Turtle doves in the Bible are significant as a sacrifice, a symbol for Israel, and a bird in season. This paper sets out to help us appreciate the sight and sound of these birds in spring. Archaeology and ornithology unsurprisingly corroborate what we read in the Scriptures. First, we will consider some of the benefits of watching and listening to birds. Then we will reflect on the disturbing consistency of the persecution of this bird from the Talmud in AD 200 to the present day in Europe. Ultimately, the final reference in Luke’s Gospel causes us to consider Jesus.
Why Should We Consider Birds?
1.) To instruct us.
We are very conscious of the suffering of God’s people in many parts of the world today. In the context of his own extreme trial, Job spoke the following: “But ask the beasts, and they will teach you; the birds of the heavens, and they will tell you” (Job 12:7).
2.) To reflect on how birds help us understand the invisible attributes of God from what we can clearly see.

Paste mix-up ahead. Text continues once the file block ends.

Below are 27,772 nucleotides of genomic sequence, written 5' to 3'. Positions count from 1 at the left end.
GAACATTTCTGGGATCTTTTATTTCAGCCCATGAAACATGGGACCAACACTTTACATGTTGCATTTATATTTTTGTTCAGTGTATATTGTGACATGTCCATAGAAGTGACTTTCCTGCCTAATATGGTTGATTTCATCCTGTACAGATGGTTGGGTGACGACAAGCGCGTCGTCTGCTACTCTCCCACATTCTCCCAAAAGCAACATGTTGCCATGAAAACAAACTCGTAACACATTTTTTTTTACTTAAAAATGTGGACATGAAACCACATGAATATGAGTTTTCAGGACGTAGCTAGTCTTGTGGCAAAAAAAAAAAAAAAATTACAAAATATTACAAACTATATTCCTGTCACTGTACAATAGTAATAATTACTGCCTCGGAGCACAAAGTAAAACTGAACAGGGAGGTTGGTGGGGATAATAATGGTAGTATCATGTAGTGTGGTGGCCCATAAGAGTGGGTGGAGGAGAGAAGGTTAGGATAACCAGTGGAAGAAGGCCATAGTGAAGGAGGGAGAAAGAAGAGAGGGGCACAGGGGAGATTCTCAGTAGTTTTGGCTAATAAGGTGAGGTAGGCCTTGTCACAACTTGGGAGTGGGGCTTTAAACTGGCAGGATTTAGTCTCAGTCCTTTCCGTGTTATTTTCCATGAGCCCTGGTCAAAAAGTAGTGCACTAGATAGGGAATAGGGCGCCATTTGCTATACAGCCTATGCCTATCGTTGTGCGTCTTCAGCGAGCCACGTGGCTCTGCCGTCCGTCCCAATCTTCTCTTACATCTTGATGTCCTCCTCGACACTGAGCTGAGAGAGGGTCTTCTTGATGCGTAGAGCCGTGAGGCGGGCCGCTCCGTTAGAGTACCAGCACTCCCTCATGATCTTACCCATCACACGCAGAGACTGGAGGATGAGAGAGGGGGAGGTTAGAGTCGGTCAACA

Paul’s opening persuasion in his letter to the Roman church informs us, “For his invisible attributes, namely, his eternal power and divine nature, have been clearly perceived, ever since the creation of the world, in the things that have been made. So they are without excuse” (Romans 1:20). Observing and listening to the turtle dove is one of the great joys of observational science—in this case, ornithology—helping us understand those attributes. So, recalling the words of King Solomon in Ecclesiastes 3:11: “He has made everything beautiful in its time,” we can see two of God’s attributes: namely, that he has given us beauty to observe, and his creation consistently demonstrates order.